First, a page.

There’s a huge gap between fantasy and reality when it comes to agency collaboration. One of my clients could not believe how collaborative agency partners appeared when she was in the room, yet were so dysfunctional the minute she left for coffee. Someone would always come along to use that moment to poach another agency’s assignment. “We can do it better, faster and cheaper,” they would say in a somewhat predictable sales pitch.

It’s no surprise, then, to hear that 62% of clients view their agencies as suppliers, not partners, and that many marketing executives say their agencies are more interested in selling their work rather than solving their problem (62% and 56% respectively, according to the Naked True study).

What’s Killing Cross-Agency Collaboration

More than two-thirds of client-side marketers agree that integrating all marketing activities across channels is crucial, yet just 10% say their messaging, execution and delivery are aligned across touchpoints, according to eMarketer. In order to improve that output, they need to solve the input: how agency partners work together. Lack of clarity, maturity and trust among partners doesn’t help, but neither do the current rules of engagement. Here are some that need to be revisited:

  • The “best idea wins” approach. Having your PR, Media, Digital and Creative agencies competing against each other shifts focus. Everyone is seeing the other as competitors. Going back to my client anecdote, they are fighting against each other rather than helping to beat the real competition: that of the client’s.
  • Expecting agencies to just figure it out. A clear process on how to work together and develop integrated platforms is the foundation of true collaboration. Clients need to provide distinct rules of engagement. Assigning deliverables (who does what) is not enough.
  • Compensation based on individual performances. If you want a team to behave like a team, reward them like a team. When only the winning agency partner –the one who created the approved idea — gets paid, we are letting financial agendas get in the way of collaboration.
  • Expecting collaboration at the top. While it makes sense to discuss the importance of cross-agency collaboration with senior leaders among agency partners, that’s not where the solutions will come from. They are not wired that way nor involved in how the work is actually developed. Collaboration should happen at the team level.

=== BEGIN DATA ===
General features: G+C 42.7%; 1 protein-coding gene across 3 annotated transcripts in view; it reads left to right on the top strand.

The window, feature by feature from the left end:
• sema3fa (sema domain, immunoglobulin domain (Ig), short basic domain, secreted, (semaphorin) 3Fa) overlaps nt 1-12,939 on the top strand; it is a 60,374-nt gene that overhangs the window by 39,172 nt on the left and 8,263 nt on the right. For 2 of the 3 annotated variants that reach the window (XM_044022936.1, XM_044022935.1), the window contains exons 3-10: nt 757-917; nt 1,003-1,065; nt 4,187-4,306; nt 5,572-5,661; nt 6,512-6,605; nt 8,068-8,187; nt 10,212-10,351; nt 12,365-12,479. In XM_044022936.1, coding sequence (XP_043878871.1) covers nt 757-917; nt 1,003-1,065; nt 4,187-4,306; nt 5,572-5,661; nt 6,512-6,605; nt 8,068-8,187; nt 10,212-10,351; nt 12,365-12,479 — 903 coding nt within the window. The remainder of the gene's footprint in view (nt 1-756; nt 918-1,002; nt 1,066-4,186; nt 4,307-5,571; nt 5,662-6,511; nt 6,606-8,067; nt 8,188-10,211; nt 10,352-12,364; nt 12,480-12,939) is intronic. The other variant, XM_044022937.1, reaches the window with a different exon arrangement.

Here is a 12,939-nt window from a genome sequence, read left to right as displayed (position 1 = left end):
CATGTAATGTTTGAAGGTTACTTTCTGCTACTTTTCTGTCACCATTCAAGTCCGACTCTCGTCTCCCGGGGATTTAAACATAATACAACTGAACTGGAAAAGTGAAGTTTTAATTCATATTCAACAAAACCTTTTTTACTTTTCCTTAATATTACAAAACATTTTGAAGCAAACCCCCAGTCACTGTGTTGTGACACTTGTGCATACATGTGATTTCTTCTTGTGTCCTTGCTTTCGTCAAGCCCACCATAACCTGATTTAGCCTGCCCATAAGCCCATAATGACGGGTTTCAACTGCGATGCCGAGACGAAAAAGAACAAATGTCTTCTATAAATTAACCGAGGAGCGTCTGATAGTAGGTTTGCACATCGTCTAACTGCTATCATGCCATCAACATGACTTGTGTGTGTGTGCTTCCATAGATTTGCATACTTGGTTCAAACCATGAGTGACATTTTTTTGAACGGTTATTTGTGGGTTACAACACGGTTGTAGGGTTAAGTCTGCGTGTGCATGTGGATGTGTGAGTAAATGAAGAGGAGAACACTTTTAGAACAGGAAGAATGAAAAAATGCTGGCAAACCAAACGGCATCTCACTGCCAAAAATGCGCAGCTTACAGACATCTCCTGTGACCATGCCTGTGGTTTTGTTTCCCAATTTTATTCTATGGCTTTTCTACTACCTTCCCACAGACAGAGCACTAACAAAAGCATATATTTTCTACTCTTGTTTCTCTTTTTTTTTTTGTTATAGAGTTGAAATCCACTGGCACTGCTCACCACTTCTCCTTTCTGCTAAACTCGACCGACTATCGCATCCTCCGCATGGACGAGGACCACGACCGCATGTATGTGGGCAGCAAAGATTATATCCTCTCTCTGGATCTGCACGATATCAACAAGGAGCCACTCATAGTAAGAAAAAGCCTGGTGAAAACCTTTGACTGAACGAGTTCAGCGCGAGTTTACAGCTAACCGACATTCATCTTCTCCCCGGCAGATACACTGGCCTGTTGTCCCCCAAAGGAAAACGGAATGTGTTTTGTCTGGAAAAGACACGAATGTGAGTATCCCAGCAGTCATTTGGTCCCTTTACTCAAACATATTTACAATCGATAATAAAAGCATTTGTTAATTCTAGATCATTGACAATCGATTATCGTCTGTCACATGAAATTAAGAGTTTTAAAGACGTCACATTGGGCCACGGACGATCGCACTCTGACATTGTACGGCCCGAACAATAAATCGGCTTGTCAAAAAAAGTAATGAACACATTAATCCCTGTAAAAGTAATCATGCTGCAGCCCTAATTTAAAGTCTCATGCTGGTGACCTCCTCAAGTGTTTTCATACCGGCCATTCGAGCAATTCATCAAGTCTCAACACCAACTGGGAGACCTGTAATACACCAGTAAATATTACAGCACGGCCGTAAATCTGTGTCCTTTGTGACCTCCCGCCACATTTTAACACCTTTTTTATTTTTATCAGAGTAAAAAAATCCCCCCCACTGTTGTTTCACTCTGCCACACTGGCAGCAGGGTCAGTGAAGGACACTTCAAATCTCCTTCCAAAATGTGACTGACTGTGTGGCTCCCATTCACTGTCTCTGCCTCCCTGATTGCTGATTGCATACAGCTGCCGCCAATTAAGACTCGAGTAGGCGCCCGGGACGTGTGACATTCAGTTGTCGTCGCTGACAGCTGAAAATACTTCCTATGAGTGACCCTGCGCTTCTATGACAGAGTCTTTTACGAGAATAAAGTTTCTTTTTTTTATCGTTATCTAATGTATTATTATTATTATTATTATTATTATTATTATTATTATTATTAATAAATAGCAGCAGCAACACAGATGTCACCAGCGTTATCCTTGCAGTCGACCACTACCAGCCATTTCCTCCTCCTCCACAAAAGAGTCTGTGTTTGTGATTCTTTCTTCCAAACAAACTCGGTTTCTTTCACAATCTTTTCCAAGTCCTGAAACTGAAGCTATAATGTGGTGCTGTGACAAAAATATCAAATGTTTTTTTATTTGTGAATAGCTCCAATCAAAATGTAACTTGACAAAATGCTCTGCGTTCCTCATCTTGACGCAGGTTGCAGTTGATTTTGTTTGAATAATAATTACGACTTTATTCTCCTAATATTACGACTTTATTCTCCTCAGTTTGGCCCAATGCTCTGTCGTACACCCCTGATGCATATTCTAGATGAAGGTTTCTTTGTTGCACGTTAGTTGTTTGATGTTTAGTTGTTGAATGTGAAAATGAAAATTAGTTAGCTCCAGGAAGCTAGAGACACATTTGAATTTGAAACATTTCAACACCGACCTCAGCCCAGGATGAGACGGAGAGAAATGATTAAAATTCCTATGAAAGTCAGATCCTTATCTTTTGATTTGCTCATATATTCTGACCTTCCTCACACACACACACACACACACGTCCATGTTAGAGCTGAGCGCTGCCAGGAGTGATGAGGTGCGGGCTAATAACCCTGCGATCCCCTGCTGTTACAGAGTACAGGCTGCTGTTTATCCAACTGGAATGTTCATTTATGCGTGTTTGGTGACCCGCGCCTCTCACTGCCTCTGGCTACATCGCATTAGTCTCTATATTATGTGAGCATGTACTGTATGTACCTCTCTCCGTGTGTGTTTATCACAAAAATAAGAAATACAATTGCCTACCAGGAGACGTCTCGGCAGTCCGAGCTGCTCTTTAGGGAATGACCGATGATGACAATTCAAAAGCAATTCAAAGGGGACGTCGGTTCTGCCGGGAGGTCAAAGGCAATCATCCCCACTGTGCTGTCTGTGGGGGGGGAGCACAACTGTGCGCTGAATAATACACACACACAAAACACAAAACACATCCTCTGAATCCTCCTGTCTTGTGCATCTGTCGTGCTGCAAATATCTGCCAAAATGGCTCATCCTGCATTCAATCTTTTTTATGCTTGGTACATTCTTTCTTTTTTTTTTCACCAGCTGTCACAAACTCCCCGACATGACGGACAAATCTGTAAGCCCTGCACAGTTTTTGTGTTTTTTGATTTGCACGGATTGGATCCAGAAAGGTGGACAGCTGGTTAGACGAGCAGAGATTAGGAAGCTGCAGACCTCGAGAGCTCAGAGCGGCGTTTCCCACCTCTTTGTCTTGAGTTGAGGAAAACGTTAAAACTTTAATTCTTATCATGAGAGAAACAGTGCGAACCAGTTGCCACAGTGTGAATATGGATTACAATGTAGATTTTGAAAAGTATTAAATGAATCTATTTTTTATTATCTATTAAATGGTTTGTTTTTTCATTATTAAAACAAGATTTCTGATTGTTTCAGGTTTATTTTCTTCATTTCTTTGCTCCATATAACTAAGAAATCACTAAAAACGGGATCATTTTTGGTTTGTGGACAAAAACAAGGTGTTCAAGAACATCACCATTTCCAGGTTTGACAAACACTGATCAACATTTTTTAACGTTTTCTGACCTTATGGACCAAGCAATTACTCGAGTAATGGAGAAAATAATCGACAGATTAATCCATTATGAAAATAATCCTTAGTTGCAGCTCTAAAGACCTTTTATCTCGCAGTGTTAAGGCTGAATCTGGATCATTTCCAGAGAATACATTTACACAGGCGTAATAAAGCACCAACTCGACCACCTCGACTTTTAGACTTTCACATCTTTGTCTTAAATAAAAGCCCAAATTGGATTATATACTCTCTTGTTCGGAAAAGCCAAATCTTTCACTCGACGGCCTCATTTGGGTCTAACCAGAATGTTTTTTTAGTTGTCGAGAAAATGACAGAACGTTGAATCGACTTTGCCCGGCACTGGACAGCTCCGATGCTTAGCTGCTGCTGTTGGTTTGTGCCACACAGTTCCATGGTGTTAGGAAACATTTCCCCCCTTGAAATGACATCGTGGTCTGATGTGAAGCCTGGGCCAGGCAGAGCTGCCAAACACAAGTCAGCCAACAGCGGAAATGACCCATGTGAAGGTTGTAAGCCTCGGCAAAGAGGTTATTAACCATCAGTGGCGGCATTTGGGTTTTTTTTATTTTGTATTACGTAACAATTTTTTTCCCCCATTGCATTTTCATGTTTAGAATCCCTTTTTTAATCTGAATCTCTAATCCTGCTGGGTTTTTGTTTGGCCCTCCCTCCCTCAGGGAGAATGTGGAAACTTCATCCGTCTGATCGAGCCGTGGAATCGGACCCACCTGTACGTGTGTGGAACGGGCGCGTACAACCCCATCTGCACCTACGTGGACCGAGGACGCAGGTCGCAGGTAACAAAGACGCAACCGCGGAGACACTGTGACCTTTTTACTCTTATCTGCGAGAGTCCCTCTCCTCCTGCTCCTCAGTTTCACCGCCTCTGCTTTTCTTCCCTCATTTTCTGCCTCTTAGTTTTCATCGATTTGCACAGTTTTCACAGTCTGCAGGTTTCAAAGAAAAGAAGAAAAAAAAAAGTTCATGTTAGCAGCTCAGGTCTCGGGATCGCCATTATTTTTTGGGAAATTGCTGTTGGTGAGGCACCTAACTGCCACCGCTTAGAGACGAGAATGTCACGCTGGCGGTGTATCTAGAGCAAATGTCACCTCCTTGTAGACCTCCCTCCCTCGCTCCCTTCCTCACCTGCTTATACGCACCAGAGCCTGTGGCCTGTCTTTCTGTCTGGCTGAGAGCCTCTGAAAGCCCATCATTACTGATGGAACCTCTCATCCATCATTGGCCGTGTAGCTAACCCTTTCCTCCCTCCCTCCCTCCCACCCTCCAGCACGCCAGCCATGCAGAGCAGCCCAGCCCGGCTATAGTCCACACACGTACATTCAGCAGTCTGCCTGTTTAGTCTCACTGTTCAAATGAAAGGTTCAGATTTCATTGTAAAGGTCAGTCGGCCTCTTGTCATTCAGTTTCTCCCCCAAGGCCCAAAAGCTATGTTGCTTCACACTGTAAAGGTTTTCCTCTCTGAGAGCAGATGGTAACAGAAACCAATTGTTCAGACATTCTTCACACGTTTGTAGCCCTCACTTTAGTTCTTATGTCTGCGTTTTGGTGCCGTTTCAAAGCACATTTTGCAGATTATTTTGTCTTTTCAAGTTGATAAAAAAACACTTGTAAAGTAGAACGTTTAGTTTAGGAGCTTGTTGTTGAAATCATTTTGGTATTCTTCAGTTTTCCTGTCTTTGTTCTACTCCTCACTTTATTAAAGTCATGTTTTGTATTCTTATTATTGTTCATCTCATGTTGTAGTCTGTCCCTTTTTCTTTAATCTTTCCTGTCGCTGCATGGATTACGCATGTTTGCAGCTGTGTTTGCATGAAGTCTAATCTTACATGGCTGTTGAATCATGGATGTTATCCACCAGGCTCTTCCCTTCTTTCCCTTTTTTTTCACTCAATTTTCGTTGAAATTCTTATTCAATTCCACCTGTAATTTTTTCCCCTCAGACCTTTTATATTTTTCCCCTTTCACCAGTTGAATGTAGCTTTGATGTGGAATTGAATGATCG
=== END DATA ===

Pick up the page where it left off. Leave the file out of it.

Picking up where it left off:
• The big idea that can be expanded across Good integration should be at the core of the idea, not an afterthought. The era of TV-led campaigns is over. Consumer participation and holistic planning should happen when the platform is being developed, not after the fact.

From AOR to a Collaboration Agency Model

In an era of open source and collaboration, hierarchies, agency snobbery and self-centered perspectives no longer make sense. It’s time for marketing service agencies to embrace a new mindset. We need to stop seeing collaboration as a threat to our egos, and instead see it as a way to thrive in a more complex consumer and media landscape. Here are some thoughts:

  • Real collaboration requires (early) alignment. Participating partners need to kick off an assignment with a shared vision on the challenge they are trying to solve. One single agenda should lead everyone’s passion. Clear roles and responsibilities are important, but with the freedom to allow proactivity beyond specific areas of expertise.
  • Let go of power, empower people instead. The AOR model is built on the notion of efficiency (less cost, one voice, more coordination) but also has more of an assembly-line feel, better suited for the past. Brands that are always-on need a cross-agency collaboration that is always-on too. The new model requires ongoing conversations around strategy, creativity, media and technology happening in real-time rather than in isolation.
  • Collaboration is a team sport, not an organizational one. Think more of a lead team rather than a lead agency. It’s about bringing together the brightest minds that every partner has assigned to a specific project. Embrace diversity of thinking versus limiting people to their actual area of specialization.
  • Establish a clear collaboration process. Right mindsets and behaviors don’t simply happen, they need to be coached. Collaborative processes, such as Design Thinking, ensure you involve the right people at the right time, building on different perspectives to develop richer solutions towards one shared goal. From understanding the user to providing strategic direction all the way to ideation, planning and execution.
  • Reward the team, not individual organizations. Reward the behaviors you want to happen. Think of incentive models that reward all the partners involved based on collective integrated marketing goals (business, marketing and collaboration) rather than individual achievements.

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